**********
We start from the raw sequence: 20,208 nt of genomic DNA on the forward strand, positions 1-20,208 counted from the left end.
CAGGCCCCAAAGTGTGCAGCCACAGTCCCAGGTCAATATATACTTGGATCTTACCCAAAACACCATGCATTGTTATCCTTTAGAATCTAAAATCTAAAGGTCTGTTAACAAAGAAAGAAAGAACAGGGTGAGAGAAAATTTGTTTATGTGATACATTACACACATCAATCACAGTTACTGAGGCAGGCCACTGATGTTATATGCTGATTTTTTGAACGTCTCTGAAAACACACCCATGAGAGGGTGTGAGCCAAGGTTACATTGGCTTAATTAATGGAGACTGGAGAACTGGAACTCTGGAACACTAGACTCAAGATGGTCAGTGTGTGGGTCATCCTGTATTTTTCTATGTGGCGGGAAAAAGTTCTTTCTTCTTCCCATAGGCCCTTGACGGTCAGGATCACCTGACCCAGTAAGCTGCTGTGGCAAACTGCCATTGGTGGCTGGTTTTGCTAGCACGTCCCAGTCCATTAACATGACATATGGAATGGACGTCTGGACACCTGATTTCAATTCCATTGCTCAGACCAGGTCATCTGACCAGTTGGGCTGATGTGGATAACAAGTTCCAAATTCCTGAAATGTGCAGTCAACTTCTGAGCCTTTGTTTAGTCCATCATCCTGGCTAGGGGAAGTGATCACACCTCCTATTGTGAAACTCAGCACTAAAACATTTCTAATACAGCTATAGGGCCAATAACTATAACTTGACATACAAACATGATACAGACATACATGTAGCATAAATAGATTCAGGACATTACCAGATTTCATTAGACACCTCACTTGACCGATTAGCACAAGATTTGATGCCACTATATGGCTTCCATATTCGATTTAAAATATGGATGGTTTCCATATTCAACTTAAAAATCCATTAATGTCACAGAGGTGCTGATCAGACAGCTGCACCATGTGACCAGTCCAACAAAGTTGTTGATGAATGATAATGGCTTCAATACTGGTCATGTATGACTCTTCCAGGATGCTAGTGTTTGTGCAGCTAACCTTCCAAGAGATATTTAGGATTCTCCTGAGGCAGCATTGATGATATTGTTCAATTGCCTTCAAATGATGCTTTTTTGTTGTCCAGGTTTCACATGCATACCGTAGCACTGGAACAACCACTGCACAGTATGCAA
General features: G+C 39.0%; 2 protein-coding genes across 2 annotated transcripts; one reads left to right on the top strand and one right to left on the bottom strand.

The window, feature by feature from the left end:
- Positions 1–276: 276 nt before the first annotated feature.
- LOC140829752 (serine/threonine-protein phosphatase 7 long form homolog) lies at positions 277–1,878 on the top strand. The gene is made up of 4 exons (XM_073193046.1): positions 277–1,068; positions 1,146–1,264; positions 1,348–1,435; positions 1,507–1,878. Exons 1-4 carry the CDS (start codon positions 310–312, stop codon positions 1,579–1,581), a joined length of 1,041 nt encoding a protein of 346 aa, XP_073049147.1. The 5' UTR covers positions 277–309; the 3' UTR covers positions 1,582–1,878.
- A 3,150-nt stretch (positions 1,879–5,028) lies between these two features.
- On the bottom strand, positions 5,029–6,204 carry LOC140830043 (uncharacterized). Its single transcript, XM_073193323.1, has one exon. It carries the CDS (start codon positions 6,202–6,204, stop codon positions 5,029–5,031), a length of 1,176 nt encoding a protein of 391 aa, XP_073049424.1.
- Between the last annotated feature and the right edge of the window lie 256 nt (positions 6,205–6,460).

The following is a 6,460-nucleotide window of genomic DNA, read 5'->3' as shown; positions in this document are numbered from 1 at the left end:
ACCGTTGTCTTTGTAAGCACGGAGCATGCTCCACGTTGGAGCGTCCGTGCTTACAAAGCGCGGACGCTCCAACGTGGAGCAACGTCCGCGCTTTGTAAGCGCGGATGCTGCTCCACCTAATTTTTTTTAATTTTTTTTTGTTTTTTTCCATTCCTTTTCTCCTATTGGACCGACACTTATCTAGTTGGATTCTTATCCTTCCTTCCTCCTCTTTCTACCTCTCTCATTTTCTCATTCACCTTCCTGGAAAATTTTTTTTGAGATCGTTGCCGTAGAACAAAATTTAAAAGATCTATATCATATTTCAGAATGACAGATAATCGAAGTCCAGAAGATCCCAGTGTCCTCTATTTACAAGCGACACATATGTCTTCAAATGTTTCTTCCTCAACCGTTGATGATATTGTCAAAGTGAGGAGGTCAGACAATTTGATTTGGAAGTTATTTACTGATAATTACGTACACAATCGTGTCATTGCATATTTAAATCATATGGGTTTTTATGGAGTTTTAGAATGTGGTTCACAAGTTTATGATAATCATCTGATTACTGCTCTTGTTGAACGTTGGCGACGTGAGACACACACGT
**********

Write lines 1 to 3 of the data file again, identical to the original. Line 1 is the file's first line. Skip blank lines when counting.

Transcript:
We start from the raw sequence: 20,208 nt of genomic DNA on the forward strand, positions 1-20,208 counted from the left end.
CAGGCCCCAAAGTGTGCAGCCACAGTCCCAGGTCAATATATACTTGGATCTTACCCAAAACACCATGCATTGTTATCCTTTAGAATCTAAAATCTAAAGGTCTGTTAACAAAGAAAGAAAGAACAGGGTGAGAGAAAATTTGTTTATGTGATACATTACACACATCAATCACAGTTACTGAGGCAGGCCACTGATGTTATATGCTGATTTTTTGAACGTCTCTGAAAACACACCCATGAGAGGGTGTGAGCCAAGGTTACATTGGCTTAATTAATGGAGACTGGAGAACTGGAACTCTGGAACACTAGACTCAAGATGGTCAGTGTGTGGGTCATCCTGTATTTTTCTATGTGGCGGGAAAAAGTTCTTTCTTCTTCCCATAGGCCCTTGACGGTCAGGATCACCTGACCCAGTAAGCTGCTGTGGCAAACTGCCATTGGTGGCTGGTTTTGCTAGCACGTCCCAGTCCATTAACATGACATATGGAATGGACGTCTGGACACCTGATTTCAATTCCATTGCTCAGACCAGGTCATCTGACCAGTTGGGCTGATGTGGATAACAAGTTCCAAATTCCTGAAATGTGCAGTCAACTTCTGAGCCTTTGTTTAGTCCATCATCCTGGCTAGGGGAAGTGATCACACCTCCTATTGTGAAACTCAGCACTAAAACATTTCTAATACAGCTATAGGGCCAATAACTATAACTTGACATACAAACATGATACAGACATACATGTAGCATAAATAGATTCAGGACATTACCAGATTTCATTAGACACCTCACTTGACCGATTAGCACAAGATTTGATGCCACTATATGGCTTCCATATTCGATTTAAAATATGGATGGTTTCCATATTCAACTTAAAAATCCATTAATGTCACAGAGGTGCTGATCAGACAGCTGCACCATGTGACCAGTCCAACAAAGTTGTTGATGAATGATAATGGCTTCAATACTGGTCATGTATGACTCTTCCAGGATGCTAGTGTTTGTGCAGCTAACCTTCCAAGAGATATTTAGGATTCTCCTGAGGCAGCATTGATGATATTGTTCAATTGCCTTCAAATGATGCTTTTTTGTTGTCCAGGTTTCACATGCATACCGTAGCACTGGAACAACCACTGCACAGTATGCAA
General features: G+C 39.0%; 2 protein-coding genes across 2 annotated transcripts; one reads left to right on the top strand and one right to left on the bottom strand.